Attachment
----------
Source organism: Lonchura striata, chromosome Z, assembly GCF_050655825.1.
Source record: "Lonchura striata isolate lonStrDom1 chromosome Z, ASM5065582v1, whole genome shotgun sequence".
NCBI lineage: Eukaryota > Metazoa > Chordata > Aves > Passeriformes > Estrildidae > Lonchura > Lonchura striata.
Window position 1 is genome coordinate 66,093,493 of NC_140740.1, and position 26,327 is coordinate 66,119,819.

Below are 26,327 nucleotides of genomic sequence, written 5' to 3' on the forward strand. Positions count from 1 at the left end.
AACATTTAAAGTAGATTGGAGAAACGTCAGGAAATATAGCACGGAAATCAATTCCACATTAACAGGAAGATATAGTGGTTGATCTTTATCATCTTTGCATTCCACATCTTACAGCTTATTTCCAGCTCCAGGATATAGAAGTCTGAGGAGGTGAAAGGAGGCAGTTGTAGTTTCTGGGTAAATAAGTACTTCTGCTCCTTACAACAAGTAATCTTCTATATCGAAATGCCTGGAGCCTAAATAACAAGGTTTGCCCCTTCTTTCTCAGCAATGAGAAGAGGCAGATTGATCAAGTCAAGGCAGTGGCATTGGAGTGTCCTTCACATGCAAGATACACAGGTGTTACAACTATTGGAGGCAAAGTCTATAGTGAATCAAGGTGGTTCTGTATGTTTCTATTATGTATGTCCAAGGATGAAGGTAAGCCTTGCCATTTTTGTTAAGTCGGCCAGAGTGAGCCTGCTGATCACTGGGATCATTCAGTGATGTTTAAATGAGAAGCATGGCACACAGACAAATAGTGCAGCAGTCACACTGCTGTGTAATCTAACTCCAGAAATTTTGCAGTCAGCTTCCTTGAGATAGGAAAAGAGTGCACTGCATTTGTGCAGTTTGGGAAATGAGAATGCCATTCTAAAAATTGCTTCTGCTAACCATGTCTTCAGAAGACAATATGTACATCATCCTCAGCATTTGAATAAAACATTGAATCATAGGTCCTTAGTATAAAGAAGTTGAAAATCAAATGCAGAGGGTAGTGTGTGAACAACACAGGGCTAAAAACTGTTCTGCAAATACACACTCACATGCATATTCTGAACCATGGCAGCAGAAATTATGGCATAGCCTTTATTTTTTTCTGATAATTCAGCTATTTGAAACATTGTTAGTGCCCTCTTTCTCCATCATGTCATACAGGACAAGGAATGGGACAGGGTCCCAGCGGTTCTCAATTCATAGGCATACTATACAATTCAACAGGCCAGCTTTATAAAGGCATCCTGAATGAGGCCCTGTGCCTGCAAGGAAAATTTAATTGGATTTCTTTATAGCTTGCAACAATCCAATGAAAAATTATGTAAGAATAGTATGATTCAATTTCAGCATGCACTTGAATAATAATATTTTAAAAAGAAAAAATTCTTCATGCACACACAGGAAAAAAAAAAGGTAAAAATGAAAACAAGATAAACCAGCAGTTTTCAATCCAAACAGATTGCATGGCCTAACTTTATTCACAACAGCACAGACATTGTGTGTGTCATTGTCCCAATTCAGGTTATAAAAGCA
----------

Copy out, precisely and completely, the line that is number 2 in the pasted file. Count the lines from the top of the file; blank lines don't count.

Source record: "Lonchura striata isolate lonStrDom1 chromosome Z, ASM5065582v1, whole genome shotgun sequence".